Eneas Aguirre‐von‐Wobeser, Gloria Soberón‐Chávez, Luis E Eguiarte, Gabriel Yaxal Ponce‐Soto,
Mirna Vázquez‐Rosas‐Landa, Valeria Souza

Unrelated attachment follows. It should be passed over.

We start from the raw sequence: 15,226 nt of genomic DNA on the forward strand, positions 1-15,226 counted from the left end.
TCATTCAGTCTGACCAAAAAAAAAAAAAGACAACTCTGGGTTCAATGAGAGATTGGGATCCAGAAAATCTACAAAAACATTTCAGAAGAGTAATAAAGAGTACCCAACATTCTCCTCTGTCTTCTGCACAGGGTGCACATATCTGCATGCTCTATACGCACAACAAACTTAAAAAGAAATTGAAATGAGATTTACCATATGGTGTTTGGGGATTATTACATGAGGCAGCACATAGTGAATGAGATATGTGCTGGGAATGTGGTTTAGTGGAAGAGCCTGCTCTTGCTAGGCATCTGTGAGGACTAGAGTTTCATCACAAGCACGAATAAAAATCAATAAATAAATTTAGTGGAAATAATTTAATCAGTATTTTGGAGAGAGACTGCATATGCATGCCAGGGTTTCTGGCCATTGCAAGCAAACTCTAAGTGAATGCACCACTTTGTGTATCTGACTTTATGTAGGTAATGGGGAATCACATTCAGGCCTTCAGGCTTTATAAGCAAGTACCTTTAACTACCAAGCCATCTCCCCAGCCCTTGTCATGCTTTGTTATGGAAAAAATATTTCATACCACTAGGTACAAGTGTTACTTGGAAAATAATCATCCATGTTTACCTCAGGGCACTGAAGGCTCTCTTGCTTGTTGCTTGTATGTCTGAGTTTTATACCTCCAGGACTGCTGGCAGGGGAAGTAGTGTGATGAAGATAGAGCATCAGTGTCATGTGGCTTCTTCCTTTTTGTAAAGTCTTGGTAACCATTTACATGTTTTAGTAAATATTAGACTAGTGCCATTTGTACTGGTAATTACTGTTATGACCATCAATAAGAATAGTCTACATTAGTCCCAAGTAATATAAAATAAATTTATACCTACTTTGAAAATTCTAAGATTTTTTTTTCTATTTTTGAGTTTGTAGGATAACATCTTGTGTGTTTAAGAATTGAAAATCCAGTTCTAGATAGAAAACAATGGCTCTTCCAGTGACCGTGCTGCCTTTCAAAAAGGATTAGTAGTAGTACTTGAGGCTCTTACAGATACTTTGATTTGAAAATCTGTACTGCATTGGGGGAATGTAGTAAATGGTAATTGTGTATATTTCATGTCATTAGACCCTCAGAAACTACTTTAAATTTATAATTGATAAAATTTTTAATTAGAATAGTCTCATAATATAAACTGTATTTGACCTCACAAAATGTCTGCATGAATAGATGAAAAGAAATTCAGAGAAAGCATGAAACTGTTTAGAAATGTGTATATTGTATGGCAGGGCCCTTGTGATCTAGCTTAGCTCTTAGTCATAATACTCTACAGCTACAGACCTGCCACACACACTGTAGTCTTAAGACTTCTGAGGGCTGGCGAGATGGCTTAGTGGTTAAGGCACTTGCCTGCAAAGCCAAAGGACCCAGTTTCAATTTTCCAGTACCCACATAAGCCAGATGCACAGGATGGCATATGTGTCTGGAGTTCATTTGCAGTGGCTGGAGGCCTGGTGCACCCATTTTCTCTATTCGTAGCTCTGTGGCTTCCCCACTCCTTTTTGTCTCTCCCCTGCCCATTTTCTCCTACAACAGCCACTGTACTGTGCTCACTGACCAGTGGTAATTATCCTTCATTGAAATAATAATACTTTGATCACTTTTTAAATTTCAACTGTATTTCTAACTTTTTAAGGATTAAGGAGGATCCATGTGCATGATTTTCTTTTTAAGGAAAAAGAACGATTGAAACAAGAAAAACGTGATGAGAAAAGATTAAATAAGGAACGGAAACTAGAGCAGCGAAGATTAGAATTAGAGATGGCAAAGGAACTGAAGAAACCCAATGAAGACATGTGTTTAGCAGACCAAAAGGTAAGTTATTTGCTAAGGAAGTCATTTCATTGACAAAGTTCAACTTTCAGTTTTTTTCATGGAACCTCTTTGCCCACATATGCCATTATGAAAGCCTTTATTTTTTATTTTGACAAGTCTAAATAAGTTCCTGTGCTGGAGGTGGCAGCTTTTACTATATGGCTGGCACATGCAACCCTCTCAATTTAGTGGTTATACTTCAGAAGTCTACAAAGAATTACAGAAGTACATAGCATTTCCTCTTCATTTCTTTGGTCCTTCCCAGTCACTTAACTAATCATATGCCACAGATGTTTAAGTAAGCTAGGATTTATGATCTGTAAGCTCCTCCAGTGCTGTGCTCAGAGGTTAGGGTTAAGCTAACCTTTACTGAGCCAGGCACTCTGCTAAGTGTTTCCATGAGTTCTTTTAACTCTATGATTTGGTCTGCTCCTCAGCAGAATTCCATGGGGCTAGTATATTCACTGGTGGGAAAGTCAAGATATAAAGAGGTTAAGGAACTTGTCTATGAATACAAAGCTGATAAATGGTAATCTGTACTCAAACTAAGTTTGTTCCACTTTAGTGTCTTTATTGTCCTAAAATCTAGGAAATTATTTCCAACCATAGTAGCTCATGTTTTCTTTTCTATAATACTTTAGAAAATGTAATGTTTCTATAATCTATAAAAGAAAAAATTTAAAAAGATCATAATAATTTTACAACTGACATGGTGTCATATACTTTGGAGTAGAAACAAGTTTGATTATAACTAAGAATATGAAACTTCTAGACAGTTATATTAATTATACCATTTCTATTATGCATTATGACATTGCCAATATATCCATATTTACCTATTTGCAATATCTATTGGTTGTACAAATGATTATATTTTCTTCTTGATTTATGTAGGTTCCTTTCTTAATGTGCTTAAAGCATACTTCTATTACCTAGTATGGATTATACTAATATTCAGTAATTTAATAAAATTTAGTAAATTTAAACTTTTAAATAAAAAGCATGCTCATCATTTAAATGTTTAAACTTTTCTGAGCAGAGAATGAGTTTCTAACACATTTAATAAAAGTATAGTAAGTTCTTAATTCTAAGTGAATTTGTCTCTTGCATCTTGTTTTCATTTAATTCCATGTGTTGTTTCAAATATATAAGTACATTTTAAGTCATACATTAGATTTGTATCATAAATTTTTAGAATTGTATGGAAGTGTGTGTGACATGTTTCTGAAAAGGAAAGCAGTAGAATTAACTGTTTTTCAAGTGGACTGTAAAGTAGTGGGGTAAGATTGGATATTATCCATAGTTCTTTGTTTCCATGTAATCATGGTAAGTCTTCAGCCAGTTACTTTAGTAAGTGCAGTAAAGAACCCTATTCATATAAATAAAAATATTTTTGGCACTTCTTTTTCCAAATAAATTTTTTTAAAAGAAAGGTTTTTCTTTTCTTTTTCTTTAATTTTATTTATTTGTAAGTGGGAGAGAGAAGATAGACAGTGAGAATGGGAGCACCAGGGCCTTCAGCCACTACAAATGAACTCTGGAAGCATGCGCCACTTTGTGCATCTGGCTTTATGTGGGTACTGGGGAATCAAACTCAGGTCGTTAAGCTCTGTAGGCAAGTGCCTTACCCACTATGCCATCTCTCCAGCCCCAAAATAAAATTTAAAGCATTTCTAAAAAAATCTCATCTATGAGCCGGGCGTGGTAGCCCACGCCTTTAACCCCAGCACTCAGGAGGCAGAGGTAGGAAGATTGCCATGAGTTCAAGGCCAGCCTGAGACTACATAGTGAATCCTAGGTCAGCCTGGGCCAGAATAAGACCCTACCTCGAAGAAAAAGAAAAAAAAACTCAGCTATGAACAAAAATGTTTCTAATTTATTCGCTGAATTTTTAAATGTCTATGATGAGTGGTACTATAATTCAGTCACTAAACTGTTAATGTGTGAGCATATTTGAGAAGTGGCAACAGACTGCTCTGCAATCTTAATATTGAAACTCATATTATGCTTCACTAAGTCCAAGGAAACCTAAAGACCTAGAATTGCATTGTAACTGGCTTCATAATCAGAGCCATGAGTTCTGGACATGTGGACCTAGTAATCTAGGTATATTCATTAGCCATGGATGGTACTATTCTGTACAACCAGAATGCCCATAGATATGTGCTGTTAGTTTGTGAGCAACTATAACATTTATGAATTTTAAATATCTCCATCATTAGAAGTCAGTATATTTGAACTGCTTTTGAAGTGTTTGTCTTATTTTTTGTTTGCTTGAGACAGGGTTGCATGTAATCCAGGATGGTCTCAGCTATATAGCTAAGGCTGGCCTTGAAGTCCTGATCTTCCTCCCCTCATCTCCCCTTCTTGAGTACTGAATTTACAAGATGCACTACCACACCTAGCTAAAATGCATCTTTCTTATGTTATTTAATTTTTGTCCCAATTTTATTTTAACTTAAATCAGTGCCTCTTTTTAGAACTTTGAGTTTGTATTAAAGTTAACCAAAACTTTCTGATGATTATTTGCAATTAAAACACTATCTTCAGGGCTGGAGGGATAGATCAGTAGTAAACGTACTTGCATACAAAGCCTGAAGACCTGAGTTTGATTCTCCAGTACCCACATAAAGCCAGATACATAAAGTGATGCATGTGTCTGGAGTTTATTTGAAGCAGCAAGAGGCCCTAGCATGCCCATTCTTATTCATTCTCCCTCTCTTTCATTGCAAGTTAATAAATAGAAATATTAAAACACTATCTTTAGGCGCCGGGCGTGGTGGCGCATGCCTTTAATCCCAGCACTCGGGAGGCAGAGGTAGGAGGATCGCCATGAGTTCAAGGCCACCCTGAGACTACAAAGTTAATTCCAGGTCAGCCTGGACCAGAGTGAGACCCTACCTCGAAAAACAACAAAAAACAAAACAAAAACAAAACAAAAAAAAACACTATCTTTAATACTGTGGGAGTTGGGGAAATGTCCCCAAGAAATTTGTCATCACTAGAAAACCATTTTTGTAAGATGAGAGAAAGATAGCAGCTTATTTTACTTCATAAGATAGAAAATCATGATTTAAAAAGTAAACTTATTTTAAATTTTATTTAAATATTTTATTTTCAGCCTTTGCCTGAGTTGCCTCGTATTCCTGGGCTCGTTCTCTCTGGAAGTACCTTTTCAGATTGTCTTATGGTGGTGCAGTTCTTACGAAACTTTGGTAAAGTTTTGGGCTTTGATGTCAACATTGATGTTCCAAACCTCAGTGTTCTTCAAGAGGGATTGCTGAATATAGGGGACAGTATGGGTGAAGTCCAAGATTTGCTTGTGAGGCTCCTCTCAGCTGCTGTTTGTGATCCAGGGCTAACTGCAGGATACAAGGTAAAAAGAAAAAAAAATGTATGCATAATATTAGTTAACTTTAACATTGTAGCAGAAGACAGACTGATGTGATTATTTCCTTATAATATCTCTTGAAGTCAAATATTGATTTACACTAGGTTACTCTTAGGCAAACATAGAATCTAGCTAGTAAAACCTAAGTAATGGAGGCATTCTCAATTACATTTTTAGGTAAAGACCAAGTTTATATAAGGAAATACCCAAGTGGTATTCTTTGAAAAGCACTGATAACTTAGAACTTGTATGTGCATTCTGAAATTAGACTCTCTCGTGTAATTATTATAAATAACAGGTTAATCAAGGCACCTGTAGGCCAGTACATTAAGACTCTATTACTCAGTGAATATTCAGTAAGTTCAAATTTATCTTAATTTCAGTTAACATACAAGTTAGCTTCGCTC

Antagonistic interactions are frequently observed among bacteria in the environment and result in complex networks, which could promote co-existence, and therefore promote biodiversity. We analysed interactions of aquatic bacteria isolated by their ability to grow in Pseudomonas isolation agar from Churince, Cuatro Ciénegas, Mexico. In the resulting network, highly antagonistic and highly sensitive strains could be distinguished, forming a largely hierarchical structure. Most of the highly antagonistic strains belonged to the genus Pseudomonas. The network was sender-determined, which means that the antagonist strains had a larger influence on its structure than the sensitive ones. Very few interactions were necessary to connect all strains, implying that the network was ‘small world’. The network was highly nested, having a core of highly interacting strains, with which the less antagonistic or highly sensitive interact. A probabilistic model was built, which captured most features of the network. Biological interpretation of the model implied a state in which many different antagonistic mechanisms were present, and most strains were resistant to them. Our work shows that strains of Pseudomonas from the water column at Cuatro Ciénegas have the potential to interact antagonistically with many closely related strains and that these interactions are usually not reciprocal.